Zion Canyon

activities / Hiking & trekking

Zion Canyon information

Zion National Park , USA
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Spring to fall, the mandatory shuttle stops at all major trailheads along Zion Canyon Scenic Dr, allowing one-way hikes. In low season you can park at these stops, but you'll have to hike back to your car.

Of the easy-to-moderate trails, the paved, mile-long Riverside Walk (1 mile) at the end of the road is a good place to start. When the trail ends, you can continue along in the Virgin River for 5 miles to Big Springs ; this is the bottom portion of the Narrows – a difficult backpacking trip. Yes, you'll be hiking in the water (June through October), so be prepared.

A steep, but paved, half-mile trail leads to the lower of the Emerald Pools . Here water tumbles from above a steep overhang, creating a desert varnish that resembles rock art. It's worth your while to hike a mile further up the gravel to the more secluded Upper Pool. Note: you will have to scramble up (and back down) some stairlike rocks. The quarter-mile-long Weeping Rock Trail climbs 100ft to hanging gardens.

Hidden Canyon Trail has sheer drop-offs and an 850ft elevation change in just over a mile before you reach the narrow, shady canyon. Think of it as an easier test of your fear of heights.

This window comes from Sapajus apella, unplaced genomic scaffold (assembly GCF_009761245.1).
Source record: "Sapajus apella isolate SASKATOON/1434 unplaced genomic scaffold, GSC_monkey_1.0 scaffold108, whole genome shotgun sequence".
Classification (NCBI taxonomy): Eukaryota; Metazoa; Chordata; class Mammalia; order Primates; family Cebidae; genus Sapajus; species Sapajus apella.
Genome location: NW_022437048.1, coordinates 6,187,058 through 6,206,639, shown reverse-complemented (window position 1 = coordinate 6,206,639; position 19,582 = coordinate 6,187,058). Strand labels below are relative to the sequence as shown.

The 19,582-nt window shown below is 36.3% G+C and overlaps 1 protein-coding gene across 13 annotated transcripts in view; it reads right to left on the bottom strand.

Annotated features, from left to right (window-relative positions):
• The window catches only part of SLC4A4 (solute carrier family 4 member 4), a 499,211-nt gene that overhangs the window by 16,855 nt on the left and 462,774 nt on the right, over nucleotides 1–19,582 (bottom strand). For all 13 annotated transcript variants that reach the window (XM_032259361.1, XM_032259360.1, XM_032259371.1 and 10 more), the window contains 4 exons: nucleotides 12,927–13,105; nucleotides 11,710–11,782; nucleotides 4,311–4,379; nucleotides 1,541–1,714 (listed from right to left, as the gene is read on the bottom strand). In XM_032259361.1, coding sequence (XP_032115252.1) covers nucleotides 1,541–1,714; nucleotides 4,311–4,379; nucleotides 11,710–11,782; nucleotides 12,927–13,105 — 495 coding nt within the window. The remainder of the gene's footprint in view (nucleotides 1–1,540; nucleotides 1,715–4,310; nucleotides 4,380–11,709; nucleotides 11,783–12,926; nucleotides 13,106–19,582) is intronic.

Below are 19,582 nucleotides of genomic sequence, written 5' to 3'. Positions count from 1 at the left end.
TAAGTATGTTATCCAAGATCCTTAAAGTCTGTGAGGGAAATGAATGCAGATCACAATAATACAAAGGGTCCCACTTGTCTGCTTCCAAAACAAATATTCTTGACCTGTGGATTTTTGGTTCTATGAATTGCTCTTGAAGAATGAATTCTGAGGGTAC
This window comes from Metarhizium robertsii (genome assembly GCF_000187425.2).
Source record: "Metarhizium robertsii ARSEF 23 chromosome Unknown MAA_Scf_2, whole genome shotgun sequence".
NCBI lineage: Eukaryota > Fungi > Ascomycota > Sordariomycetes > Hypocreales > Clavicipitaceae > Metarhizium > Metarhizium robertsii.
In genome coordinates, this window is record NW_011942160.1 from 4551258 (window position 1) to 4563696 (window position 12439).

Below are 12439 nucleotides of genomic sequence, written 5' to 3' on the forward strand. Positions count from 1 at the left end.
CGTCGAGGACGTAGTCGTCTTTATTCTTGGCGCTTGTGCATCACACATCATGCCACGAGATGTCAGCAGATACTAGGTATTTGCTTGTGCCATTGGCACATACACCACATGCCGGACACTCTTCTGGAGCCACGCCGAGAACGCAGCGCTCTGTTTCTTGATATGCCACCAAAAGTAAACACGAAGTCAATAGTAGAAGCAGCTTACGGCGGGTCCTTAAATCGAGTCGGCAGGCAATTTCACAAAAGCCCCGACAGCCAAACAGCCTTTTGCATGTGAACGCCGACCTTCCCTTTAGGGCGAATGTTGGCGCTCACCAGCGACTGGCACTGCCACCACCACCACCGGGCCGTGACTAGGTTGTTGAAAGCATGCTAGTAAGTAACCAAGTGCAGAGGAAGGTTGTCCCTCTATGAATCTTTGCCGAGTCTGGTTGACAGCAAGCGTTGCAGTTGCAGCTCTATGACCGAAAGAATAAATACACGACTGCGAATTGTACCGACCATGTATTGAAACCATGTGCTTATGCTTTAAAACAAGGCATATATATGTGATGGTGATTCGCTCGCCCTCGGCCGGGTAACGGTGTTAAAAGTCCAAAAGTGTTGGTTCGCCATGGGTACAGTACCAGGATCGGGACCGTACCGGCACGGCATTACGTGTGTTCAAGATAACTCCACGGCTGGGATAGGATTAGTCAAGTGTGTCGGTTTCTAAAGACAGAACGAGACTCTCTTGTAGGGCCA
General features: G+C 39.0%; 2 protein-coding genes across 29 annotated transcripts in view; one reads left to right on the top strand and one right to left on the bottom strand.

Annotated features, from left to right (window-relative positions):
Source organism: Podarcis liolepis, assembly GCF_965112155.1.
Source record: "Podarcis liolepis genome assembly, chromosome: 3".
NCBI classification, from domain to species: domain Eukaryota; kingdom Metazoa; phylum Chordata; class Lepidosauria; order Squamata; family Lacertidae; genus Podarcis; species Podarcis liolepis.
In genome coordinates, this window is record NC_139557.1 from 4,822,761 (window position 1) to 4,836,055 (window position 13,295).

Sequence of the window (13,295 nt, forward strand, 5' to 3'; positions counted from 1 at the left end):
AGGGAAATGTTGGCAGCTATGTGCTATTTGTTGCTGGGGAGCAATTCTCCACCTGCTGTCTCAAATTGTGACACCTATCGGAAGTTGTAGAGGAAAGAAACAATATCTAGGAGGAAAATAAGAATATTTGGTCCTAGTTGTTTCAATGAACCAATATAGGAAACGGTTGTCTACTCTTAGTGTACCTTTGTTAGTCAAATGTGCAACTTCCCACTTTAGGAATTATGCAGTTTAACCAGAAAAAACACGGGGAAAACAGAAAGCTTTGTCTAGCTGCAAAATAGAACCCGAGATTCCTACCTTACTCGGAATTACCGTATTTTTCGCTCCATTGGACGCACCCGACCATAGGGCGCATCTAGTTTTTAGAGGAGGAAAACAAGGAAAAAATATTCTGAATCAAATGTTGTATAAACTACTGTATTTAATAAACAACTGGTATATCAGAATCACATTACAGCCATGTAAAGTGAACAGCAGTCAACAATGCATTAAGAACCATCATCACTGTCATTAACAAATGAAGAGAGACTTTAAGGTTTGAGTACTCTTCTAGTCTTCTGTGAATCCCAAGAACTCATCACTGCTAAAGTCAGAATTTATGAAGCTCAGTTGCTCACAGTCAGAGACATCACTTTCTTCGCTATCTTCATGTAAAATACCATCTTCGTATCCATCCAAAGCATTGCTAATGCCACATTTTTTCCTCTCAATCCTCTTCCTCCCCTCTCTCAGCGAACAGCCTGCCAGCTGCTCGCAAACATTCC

The most work (2150ft elevation change) is rewarded with the best views – at the top of Observation Point Trail (4 miles). From here you look down on Angels Landing – heck, the whole park really. A backcountry shortcut leads here with much less legwork – the East Mesa Trail.

The paved Pa'rus Trail parallels the scenic drive from Watchman Campground to the main park junction (about 2 miles). It's the only trail that allows bicycles and dogs.

The only marked trail along Hwy 9 in east Zion is Canyon Overlook Trail , a moderately easy half-mile walk, yielding thrilling views 1000ft down into Zion Canyon. But you can also stop at Hwy 9 pullouts where there are some interesting narrow canyon hikes and slickrock scrabbles. In summer, locals park at one turnout, climb down, cross under the road and follow a wash to the river for a cool dip…happy searching! Just be aware of your surroundings, and stay in the wash or on the rock to avoid damaging the desert ecology.